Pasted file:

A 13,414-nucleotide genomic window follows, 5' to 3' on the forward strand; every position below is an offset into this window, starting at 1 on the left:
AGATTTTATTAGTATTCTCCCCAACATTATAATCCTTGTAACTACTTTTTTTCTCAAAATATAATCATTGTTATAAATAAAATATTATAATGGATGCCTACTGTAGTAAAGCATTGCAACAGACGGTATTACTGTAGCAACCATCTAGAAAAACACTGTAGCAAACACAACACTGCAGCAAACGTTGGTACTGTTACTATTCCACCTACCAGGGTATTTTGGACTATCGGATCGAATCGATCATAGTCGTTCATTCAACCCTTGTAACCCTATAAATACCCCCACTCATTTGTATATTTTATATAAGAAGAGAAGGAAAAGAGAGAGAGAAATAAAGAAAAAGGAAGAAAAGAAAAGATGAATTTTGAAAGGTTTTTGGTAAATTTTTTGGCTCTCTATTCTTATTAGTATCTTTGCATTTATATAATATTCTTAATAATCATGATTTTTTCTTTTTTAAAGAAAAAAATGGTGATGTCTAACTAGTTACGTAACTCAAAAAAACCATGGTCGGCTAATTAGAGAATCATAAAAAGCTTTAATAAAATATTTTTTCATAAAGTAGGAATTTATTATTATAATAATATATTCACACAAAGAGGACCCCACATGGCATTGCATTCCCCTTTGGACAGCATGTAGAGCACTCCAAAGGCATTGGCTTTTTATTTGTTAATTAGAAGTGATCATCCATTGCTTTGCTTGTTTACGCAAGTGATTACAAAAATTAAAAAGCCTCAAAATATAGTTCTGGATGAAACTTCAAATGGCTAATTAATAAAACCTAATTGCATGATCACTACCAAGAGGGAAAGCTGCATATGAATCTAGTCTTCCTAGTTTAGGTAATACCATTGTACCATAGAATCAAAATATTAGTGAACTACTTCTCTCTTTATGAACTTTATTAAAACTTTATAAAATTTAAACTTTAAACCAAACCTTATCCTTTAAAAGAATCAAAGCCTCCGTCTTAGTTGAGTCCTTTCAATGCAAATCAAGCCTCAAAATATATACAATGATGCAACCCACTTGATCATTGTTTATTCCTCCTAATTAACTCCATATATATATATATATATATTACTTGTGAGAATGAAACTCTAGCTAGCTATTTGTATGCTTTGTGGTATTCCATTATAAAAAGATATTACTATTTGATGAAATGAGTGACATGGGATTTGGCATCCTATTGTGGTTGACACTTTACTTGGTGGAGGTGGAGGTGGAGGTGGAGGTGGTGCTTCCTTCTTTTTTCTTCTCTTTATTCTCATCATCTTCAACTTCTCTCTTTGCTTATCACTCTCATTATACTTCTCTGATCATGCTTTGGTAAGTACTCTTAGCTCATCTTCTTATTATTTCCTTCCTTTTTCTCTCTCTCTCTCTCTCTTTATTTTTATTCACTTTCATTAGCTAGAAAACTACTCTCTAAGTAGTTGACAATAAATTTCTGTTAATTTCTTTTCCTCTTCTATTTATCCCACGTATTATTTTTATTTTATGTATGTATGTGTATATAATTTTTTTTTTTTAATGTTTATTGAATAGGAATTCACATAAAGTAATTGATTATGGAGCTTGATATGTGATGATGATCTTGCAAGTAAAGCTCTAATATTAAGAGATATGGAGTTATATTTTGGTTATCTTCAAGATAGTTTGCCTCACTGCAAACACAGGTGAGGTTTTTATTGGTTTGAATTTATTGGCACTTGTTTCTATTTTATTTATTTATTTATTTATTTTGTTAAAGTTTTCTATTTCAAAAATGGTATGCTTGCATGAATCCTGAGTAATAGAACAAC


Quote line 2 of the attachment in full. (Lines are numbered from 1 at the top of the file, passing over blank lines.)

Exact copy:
AGATTTTATTAGTATTCTCCCCAACATTATAATCCTTGTAACTACTTTTTTTCTCAAAATATAATCATTGTTATAAATAAAATATTATAATGGATGCCTACTGTAGTAAAGCATTGCAACAGACGGTATTACTGTAGCAACCATCTAGAAAAACACTGTAGCAAACACAACACTGCAGCAAACGTTGGTACTGTTACTATTCCACCTACCAGGGTATTTTGGACTATCGGATCGAATCGATCATAGTCGTTCATTCAACCCTTGTAACCCTATAAATACCCCCACTCATTTGTATATTTTATATAAGAAGAGAAGGAAAAGAGAGAGAGAAATAAAGAAAAAGGAAGAAAAGAAAAGATGAATTTTGAAAGGTTTTTGGTAAATTTTTTGGCTCTCTATTCTTATTAGTATCTTTGCATTTATATAATATTCTTAATAATCATGATTTTTTCTTTTTTAAAGAAAAAAATGGTGATGTCTAACTAGTTACGTAACTCAAAAAAACCATGGTCGGCTAATTAGAGAATCATAAAAAGCTTTAATAAAATATTTTTTCATAAAGTAGGAATTTATTATTATAATAATATATTCACACAAAGAGGACCCCACATGGCATTGCATTCCCCTTTGGACAGCATGTAGAGCACTCCAAAGGCATTGGCTTTTTATTTGTTAATTAGAAGTGATCATCCATTGCTTTGCTTGTTTACGCAAGTGATTACAAAAATTAAAAAGCCTCAAAATATAGTTCTGGATGAAACTTCAAATGGCTAATTAATAAAACCTAATTGCATGATCACTACCAAGAGGGAAAGCTGCATATGAATCTAGTCTTCCTAGTTTAGGTAATACCATTGTACCATAGAATCAAAATATTAGTGAACTACTTCTCTCTTTATGAACTTTATTAAAACTTTATAAAATTTAAACTTTAAACCAAACCTTATCCTTTAAAAGAATCAAAGCCTCCGTCTTAGTTGAGTCCTTTCAATGCAAATCAAGCCTCAAAATATATACAATGATGCAACCCACTTGATCATTGTTTATTCCTCCTAATTAACTCCATATATATATATATATATATTACTTGTGAGAATGAAACTCTAGCTAGCTATTTGTATGCTTTGTGGTATTCCATTATAAAAAGATATTACTATTTGATGAAATGAGTGACATGGGATTTGGCATCCTATTGTGGTTGACACTTTACTTGGTGGAGGTGGAGGTGGAGGTGGAGGTGGTGCTTCCTTCTTTTTTCTTCTCTTTATTCTCATCATCTTCAACTTCTCTCTTTGCTTATCACTCTCATTATACTTCTCTGATCATGCTTTGGTAAGTACTCTTAGCTCATCTTCTTATTATTTCCTTCCTTTTTCTCTCTCTCTCTCTCTCTTTATTTTTATTCACTTTCATTAGCTAGAAAACTACTCTCTAAGTAGTTGACAATAAATTTCTGTTAATTTCTTTTCCTCTTCTATTTATCCCACGTATTATTTTTATTTTATGTATGTATGTGTATATAATTTTTTTTTTTTAATGTTTATTGAATAGGAATTCACATAAAGTAATTGATTATGGAGCTTGATATGTGATGATGATCTTGCAAGTAAAGCTCTAATATTAAGAGATATGGAGTTATATTTTGGTTATCTTCAAGATAGTTTGCCTCACTGCAAACACAGGTGAGGTTTTTATTGGTTTGAATTTATTGGCACTTGTTTCTATTTTATTTATTTATTTATTTATTTTGTTAAAGTTTTCTATTTCAAAAATGGTATGCTTGCATGAATCCTGAGTAATAGAACAAC